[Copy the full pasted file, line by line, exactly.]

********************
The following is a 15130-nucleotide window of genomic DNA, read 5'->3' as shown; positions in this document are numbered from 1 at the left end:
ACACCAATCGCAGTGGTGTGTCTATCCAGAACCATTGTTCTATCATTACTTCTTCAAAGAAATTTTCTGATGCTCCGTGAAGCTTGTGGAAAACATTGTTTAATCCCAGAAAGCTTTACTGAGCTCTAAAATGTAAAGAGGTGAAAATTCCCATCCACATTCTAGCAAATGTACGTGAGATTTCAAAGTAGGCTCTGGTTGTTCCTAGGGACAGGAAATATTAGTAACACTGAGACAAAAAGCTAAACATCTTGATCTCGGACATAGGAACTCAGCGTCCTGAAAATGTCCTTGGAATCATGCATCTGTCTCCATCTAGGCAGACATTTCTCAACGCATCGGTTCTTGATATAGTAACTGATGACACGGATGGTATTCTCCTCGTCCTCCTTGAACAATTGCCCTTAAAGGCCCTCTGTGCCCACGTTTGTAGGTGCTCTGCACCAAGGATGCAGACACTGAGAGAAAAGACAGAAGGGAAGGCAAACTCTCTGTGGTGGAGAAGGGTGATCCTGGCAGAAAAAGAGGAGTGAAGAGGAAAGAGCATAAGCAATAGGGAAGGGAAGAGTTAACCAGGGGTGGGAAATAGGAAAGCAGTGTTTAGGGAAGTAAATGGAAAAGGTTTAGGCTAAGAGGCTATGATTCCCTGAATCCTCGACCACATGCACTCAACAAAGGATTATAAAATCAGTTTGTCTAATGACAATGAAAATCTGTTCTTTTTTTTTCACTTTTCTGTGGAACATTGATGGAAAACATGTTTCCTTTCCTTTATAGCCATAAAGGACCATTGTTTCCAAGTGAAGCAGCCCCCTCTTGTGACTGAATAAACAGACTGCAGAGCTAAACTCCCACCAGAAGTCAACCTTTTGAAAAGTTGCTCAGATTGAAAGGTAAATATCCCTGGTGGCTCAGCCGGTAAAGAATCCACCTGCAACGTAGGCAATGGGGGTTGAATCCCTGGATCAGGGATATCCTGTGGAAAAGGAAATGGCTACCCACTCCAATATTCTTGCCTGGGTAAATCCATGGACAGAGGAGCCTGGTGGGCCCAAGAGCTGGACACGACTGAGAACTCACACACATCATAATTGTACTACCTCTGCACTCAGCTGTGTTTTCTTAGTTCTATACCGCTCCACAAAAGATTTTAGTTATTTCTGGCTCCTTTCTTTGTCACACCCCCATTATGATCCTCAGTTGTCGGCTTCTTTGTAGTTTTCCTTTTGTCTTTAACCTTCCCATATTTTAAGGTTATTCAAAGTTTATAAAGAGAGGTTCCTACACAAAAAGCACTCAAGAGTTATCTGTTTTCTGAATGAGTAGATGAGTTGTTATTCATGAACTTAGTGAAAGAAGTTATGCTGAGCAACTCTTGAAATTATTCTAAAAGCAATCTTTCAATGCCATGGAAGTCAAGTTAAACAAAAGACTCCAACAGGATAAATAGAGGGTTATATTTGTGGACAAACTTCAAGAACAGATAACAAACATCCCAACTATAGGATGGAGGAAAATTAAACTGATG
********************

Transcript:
The following is a 15130-nucleotide window of genomic DNA, read 5'->3' as shown; positions in this document are numbered from 1 at the left end:
ACACCAATCGCAGTGGTGTGTCTATCCAGAACCATTGTTCTATCATTACTTCTTCAAAGAAATTTTCTGATGCTCCGTGAAGCTTGTGGAAAACATTGTTTAATCCCAGAAAGCTTTACTGAGCTCTAAAATGTAAAGAGGTGAAAATTCCCATCCACATTCTAGCAAATGTACGTGAGATTTCAAAGTAGGCTCTGGTTGTTCCTAGGGACAGGAAATATTAGTAACACTGAGACAAAAAGCTAAACATCTTGATCTCGGACATAGGAACTCAGCGTCCTGAAAATGTCCTTGGAATCATGCATCTGTCTCCATCTAGGCAGACATTTCTCAACGCATCGGTTCTTGATATAGTAACTGATGACACGGATGGTATTCTCCTCGTCCTCCTTGAACAATTGCCCTTAAAGGCCCTCTGTGCCCACGTTTGTAGGTGCTCTGCACCAAGGATGCAGACACTGAGAGAAAAGACAGAAGGGAAGGCAAACTCTCTGTGGTGGAGAAGGGTGATCCTGGCAGAAAAAGAGGAGTGAAGAGGAAAGAGCATAAGCAATAGGGAAGGGAAGAGTTAACCAGGGGTGGGAAATAGGAAAGCAGTGTTTAGGGAAGTAAATGGAAAAGGTTTAGGCTAAGAGGCTATGATTCCCTGAATCCTCGACCACATGCACTCAACAAAGGATTATAAAATCAGTTTGTCTAATGACAATGAAAATCTGTTCTTTTTTTTTCACTTTTCTGTGGAACATTGATGGAAAACATGTTTCCTTTCCTTTATAGCCATAAAGGACCATTGTTTCCAAGTGAAGCAGCCCCCTCTTGTGACTGAATAAACAGACTGCAGAGCTAAACTCCCACCAGAAGTCAACCTTTTGAAAAGTTGCTCAGATTGAAAGGTAAATATCCCTGGTGGCTCAGCCGGTAAAGAATCCACCTGCAACGTAGGCAATGGGGGTTGAATCCCTGGATCAGGGATATCCTGTGGAAAAGGAAATGGCTACCCACTCCAATATTCTTGCCTGGGTAAATCCATGGACAGAGGAGCCTGGTGGGCCCAAGAGCTGGACACGACTGAGAACTCACACACATCATAATTGTACTACCTCTGCACTCAGCTGTGTTTTCTTAGTTCTATACCGCTCCACAAAAGATTTTAGTTATTTCTGGCTCCTTTCTTTGTCACACCCCCATTATGATCCTCAGTTGTCGGCTTCTTTGTAGTTTTCCTTTTGTCTTTAACCTTCCCATATTTTAAGGTTATTCAAAGTTTATAAAGAGAGGTTCCTACACAAAAAGCACTCAAGAGTTATCTGTTTTCTGAATGAGTAGATGAGTTGTTATTCATGAACTTAGTGAAAGAAGTTATGCTGAGCAACTCTTGAAATTATTCTAAAAGCAATCTTTCAATGCCATGGAAGTCAAGTTAAACAAAAGACTCCAACAGGATAAATAGAGGGTTATATTTGTGGACAAACTTCAAGAACAGATAACAAACATCCCAACTATAGGATGGAGGAAAATTAAACTGATG